Her car was wheezing like an asthmatic. Parking in a grassy clearing, her windshield fogged and useless in the diminishing darkness, she turned off the radio and waited for her radiator to stop cursing at her in what sounded like Portuguese.
Cranking down the window a bit she lit a cigarette, kicked back, wound the seat to horizontal and looked up through the moon-roof, taking in the great expanse of stars that were previously obliterated from sight by the headlights on the highway.
She thought about what it was like growing up in the city, about how she had viewed the stars, at least the ones she could see, as a backdrop to the real lights - the windows of Wall Street and Midtown, shining out over a sleepy city. From her books, she saw the patterns the ancients thought the stars made and the meanings behind their arrangements in the night sky, men and gods and everything in between. To help visualize what the long dead had seen when they craned their necks towards the heavens, the books had connected the dots for her, giving Taurus shoulders where before there were only pinpricks of light. Because she had never seen the constellations herself, she believed then that these lines would be visible from the country, real as life. Orion's bow would rival the Milky Way in brightness, buzzing like a neon sign and reflecting off of anything not too scared to look.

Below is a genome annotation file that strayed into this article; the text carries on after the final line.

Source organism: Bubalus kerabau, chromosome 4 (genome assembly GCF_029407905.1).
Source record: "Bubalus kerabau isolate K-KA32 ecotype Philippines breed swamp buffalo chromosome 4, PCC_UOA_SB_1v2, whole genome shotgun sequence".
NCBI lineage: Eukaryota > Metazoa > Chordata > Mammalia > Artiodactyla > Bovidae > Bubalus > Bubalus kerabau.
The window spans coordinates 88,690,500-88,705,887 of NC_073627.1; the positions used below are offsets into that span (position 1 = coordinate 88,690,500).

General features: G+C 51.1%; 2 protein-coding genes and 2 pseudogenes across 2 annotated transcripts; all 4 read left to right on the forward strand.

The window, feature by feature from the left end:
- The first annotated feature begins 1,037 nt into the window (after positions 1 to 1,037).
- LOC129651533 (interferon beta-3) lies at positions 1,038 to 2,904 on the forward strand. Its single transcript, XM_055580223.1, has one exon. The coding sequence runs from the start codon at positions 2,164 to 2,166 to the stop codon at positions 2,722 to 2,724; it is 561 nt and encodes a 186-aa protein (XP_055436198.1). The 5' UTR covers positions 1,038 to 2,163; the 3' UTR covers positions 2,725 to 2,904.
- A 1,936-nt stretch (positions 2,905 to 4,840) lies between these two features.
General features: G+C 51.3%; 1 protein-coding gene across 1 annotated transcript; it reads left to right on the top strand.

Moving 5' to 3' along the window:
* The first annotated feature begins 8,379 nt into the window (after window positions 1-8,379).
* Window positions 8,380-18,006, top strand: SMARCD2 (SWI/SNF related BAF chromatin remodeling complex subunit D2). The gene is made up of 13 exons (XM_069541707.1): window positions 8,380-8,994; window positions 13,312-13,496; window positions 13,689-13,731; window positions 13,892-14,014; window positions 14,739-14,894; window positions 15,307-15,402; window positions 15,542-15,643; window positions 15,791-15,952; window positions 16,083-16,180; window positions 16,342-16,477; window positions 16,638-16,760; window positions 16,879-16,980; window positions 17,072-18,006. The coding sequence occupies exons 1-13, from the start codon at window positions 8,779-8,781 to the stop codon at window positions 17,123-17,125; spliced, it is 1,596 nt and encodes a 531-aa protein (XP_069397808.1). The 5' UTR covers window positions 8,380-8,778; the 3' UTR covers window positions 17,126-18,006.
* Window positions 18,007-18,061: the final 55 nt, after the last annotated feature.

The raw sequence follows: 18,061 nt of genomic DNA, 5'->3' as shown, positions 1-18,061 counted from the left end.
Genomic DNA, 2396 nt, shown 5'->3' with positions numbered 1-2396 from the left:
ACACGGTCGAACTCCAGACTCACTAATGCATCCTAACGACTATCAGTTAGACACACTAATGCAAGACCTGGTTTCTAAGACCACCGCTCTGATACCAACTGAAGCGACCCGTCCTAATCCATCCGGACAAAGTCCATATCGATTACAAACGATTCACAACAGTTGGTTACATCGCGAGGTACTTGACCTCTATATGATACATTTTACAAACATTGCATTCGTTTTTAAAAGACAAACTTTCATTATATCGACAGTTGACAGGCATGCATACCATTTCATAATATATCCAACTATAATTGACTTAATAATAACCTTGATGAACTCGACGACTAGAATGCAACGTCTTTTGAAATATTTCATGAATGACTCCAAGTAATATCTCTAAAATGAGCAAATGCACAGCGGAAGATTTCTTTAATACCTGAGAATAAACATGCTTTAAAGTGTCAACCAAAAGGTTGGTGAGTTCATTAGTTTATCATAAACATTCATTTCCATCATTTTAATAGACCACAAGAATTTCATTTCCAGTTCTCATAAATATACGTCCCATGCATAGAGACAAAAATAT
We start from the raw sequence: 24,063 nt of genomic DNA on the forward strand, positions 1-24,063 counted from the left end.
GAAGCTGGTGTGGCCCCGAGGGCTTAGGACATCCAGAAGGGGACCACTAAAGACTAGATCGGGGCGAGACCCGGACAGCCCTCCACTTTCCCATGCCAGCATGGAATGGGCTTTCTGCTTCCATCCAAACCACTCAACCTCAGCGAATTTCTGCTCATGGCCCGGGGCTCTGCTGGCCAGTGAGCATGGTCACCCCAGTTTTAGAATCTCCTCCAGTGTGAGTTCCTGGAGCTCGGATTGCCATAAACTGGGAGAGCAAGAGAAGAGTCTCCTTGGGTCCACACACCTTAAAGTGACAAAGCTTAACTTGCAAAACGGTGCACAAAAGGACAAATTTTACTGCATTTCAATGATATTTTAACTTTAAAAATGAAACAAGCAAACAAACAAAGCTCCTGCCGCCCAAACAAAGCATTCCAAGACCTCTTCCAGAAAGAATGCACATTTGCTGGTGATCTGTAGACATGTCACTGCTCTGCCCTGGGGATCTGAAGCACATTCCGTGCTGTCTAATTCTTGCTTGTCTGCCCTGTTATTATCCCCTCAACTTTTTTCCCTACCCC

As her engine cooled and her arms grew sleepy behind her head she could see herself standing on the roof of some anonymous apartment building in Park Slope, watching the lights wink on and off atop the bridges that connected her with the island of Manhattan. Not even then had she thought she was capable of flight.
She opened the moon-roof wide and cranked her seat to upright, head still tilted back like the nose of a rocket as she calmly pushed the button for the ejection seat.